Analysis of Marx, Weber, and Durkheim's Views Essay

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The sociological views of the three founding fathers; Karl Marx, Max Weber, and Emile Durkheim all assert that various aspects of our lifestyle are fully a product of the society in which we live. Each theorist views the impact of society and its manifestation of our identity in a different way. All three of these men used the Industrial Revolution and capitalism to shape their theories of social identity, especially the identity created by capitalism's division of labor; the owners of the means of production; the bourgeoisie and the oppressed proletariat. The Industrial Revolution was a major turning point in the recent history of the world. This shaped the "theological" point of view and underpinned this social and economic paradigm …show more content…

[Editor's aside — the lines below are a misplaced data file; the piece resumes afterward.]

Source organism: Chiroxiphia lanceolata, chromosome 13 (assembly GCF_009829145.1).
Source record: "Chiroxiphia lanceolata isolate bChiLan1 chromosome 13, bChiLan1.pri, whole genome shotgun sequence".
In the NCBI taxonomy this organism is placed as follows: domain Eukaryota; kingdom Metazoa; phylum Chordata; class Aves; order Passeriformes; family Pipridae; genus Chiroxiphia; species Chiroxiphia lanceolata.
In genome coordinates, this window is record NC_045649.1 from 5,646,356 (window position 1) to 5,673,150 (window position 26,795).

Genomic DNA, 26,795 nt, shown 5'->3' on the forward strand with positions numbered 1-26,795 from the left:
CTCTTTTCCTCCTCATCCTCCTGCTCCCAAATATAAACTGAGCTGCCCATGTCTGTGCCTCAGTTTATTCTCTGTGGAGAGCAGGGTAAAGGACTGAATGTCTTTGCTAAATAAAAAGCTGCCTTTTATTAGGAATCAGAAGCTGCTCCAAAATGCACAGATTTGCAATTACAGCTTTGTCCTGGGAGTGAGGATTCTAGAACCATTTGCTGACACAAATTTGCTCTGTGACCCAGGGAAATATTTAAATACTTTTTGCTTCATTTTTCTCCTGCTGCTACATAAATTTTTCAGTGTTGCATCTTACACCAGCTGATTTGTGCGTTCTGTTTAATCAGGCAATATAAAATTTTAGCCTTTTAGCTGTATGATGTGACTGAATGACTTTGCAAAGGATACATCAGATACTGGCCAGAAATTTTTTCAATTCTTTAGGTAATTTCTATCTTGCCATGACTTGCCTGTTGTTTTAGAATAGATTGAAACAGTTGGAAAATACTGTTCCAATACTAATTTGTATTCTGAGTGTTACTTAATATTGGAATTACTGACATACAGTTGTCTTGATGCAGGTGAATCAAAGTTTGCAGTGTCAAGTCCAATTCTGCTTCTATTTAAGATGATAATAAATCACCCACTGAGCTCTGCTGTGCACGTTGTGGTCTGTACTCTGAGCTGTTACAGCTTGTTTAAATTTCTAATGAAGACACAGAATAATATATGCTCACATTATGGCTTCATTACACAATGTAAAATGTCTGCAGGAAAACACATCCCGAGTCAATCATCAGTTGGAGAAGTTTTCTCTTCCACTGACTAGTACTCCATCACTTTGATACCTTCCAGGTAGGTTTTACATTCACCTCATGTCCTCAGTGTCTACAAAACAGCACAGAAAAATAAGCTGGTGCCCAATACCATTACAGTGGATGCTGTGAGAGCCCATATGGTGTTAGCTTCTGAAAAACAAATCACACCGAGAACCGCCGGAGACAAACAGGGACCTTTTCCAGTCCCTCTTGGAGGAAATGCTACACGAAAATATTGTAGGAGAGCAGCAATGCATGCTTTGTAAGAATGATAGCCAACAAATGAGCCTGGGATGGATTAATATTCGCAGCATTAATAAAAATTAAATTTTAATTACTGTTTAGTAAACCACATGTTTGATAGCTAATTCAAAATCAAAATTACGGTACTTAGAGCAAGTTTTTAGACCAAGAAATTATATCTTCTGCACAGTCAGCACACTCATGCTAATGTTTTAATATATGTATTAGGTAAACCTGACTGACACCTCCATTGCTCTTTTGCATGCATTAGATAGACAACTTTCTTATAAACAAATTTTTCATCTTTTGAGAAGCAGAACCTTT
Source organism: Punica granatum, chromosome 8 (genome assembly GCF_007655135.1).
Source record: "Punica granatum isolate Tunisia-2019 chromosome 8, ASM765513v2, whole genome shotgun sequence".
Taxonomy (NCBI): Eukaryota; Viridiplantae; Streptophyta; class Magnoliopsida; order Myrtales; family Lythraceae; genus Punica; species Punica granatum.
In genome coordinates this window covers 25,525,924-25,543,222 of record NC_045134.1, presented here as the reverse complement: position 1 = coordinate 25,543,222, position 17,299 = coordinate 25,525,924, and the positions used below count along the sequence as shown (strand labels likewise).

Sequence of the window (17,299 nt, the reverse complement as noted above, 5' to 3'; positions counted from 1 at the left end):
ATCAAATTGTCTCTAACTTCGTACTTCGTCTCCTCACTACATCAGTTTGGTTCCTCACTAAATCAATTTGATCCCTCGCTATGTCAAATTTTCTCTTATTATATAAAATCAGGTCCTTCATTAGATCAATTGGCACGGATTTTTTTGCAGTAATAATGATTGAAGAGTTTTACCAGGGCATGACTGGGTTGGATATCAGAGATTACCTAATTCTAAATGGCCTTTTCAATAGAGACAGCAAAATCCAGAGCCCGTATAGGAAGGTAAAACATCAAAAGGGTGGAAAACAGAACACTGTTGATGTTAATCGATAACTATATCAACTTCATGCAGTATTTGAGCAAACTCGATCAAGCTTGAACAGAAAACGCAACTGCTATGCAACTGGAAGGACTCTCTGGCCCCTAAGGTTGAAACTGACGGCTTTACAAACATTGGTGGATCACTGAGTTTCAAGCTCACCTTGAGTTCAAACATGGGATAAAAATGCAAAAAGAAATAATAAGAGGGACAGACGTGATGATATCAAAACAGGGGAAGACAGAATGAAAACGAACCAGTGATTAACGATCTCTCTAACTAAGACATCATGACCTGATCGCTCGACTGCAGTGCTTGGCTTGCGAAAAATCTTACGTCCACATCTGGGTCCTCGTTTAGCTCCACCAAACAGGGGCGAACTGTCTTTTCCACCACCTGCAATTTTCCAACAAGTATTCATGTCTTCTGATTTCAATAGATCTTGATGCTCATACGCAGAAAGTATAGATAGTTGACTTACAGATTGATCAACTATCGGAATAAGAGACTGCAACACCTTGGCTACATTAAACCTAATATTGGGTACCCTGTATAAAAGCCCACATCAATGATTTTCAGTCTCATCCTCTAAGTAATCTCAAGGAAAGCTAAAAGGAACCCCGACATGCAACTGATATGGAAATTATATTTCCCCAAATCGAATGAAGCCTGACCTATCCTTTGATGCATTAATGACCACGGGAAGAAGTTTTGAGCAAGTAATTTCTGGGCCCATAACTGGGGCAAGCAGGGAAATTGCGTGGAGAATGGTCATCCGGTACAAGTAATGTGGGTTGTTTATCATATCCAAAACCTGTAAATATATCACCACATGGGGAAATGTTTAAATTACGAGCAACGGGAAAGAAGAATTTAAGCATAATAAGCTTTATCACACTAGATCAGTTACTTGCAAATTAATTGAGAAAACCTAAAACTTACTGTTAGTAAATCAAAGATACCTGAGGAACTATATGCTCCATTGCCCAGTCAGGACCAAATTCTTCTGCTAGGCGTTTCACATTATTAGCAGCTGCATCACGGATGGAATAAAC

This could only be accomplished through the Marxist agenda for change and the realization of the proletariat that they were being exploited, the underclass must unite for the common purpose and rise up and demand change. Only once this was accomplished can the underclass begin to change their way of life to an increase in the quality of life. The inequities between the laboring and capitalist classes in society spawned the concept of socialism where in turn the benevolent members of society would help reflect their knowledge onto the proletariat and thus the equilibrium would occur. This soon inspired the Communist ideology where a classless society existed and everyone was working for the common good. Marx thought of Communism as a new form of social organization that majored in cooperation among society. The second father of the big debate would be Max Weber. Weber took a middle standpoint on the Capitalistic spectrum. Weber was influenced by a religious ideology; one of a protestant work ethic viewpoint; work hard in this life and be rewarded in Heaven. Weber greatly believed that by impressing God, an individual will succeed in life. Although Weber was strongly influenced by the works of Karl Marx he was more interested in the existential reasoning as to why technology came to be, his conclusion was that work got complicated and that individuals needed a way to be

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